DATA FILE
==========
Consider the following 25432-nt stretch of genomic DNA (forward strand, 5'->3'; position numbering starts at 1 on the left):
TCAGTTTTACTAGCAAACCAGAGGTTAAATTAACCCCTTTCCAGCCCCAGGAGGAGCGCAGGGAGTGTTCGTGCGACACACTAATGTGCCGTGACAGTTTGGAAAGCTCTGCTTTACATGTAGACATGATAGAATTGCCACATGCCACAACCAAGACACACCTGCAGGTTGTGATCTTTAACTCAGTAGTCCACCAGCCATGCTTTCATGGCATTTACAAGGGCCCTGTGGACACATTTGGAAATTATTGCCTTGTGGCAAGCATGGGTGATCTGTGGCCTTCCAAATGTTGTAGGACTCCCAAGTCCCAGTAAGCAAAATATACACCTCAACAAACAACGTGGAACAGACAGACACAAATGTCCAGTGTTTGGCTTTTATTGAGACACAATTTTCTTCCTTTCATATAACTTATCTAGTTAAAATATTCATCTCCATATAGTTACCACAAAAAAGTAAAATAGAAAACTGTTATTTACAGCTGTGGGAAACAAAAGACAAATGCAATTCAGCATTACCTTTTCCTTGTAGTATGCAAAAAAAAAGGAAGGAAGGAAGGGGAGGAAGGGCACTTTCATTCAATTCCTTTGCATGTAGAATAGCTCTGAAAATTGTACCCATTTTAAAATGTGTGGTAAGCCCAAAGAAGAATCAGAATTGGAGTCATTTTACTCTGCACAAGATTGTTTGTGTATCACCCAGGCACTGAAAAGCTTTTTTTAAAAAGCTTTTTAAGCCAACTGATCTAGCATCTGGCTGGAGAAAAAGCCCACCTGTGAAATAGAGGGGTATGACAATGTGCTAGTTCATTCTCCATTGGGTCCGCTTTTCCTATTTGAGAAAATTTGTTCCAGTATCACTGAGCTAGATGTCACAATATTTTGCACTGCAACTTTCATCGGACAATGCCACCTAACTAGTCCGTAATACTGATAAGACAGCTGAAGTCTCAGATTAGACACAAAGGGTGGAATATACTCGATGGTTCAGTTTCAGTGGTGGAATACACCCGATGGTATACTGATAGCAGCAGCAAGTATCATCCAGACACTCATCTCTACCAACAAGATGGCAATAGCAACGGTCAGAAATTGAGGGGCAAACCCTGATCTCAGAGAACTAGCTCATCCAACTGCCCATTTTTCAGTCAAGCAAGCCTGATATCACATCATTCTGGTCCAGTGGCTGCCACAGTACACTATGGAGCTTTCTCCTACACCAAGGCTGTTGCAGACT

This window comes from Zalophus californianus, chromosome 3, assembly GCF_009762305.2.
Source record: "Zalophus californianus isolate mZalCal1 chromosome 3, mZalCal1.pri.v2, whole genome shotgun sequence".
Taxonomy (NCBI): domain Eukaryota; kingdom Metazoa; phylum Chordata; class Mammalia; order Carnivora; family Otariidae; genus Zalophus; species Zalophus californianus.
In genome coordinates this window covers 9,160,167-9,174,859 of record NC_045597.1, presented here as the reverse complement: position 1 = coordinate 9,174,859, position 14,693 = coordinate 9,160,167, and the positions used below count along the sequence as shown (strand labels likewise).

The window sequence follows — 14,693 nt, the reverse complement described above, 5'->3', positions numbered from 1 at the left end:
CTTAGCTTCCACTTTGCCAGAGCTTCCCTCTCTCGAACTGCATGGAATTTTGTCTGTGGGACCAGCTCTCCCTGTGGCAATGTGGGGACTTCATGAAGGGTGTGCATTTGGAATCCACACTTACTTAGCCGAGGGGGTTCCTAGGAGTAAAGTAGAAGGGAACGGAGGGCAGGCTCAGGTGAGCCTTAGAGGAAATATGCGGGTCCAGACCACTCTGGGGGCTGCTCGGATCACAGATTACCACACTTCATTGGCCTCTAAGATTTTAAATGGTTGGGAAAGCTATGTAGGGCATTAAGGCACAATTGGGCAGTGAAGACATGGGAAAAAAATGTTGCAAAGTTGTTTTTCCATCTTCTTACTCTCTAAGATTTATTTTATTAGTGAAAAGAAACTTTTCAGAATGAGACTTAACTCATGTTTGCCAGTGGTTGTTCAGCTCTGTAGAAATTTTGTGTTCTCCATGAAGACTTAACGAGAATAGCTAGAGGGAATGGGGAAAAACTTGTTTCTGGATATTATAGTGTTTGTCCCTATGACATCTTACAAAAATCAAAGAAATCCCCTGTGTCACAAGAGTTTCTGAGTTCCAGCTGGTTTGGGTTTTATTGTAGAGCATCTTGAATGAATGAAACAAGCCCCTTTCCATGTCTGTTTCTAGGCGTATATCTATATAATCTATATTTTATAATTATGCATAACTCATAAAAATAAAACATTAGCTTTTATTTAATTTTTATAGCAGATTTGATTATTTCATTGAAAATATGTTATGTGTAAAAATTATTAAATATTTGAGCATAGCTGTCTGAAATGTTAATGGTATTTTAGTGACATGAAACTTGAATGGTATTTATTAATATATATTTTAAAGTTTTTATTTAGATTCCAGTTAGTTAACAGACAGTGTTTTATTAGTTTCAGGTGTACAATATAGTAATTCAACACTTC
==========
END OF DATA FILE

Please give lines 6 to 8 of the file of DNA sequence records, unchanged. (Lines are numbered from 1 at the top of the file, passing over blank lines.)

In genome coordinates this window covers 9,160,167-9,174,859 of record NC_045597.1, presented here as the reverse complement: position 1 = coordinate 9,174,859, position 14,693 = coordinate 9,160,167, and the positions used below count along the sequence as shown (strand labels likewise).

The window sequence follows — 14,693 nt, the reverse complement described above, 5'->3', positions numbered from 1 at the left end:
CTTAGCTTCCACTTTGCCAGAGCTTCCCTCTCTCGAACTGCATGGAATTTTGTCTGTGGGACCAGCTCTCCCTGTGGCAATGTGGGGACTTCATGAAGGGTGTGCATTTGGAATCCACACTTACTTAGCCGAGGGGGTTCCTAGGAGTAAAGTAGAAGGGAACGGAGGGCAGGCTCAGGTGAGCCTTAGAGGAAATATGCGGGTCCAGACCACTCTGGGGGCTGCTCGGATCACAGATTACCACACTTCATTGGCCTCTAAGATTTTAAATGGTTGGGAAAGCTATGTAGGGCATTAAGGCACAATTGGGCAGTGAAGACATGGGAAAAAAATGTTGCAAAGTTGTTTTTCCATCTTCTTACTCTCTAAGATTTATTTTATTAGTGAAAAGAAACTTTTCAGAATGAGACTTAACTCATGTTTGCCAGTGGTTGTTCAGCTCTGTAGAAATTTTGTGTTCTCCATGAAGACTTAACGAGAATAGCTAGAGGGAATGGGGAAAAACTTGTTTCTGGATATTATAGTGTTTGTCCCTATGACATCTTACAAAAATCAAAGAAATCCCCTGTGTCACAAGAGTTTCTGAGTTCCAGCTGGTTTGGGTTTTATTGTAGAGCATCTTGAATGAATGAAACAAGCCCCTTTCCATGTCTGTTTCTAGGCGTATATCTATATAATCTATATTTTATAATTATGCATAACTCATAAAAATAAAACATTAGCTTTTATTTAATTTTTATAGCAGATTTGATTATTTCATTGAAAATATGTTATGTGTAAAAATTATTAAATATTTGAGCATAGCTGTCTGAAATGTTAATGGTATTTTAGTGACATGAAACTTGAATGGTATTTATTAATATATATTTTAAAGTTTTTATTTAGATTCCAGTTAGTTAACAGACAGTGTTTTATTAGTTTCAGGTGTACAATATAGTAATTCAACACTTC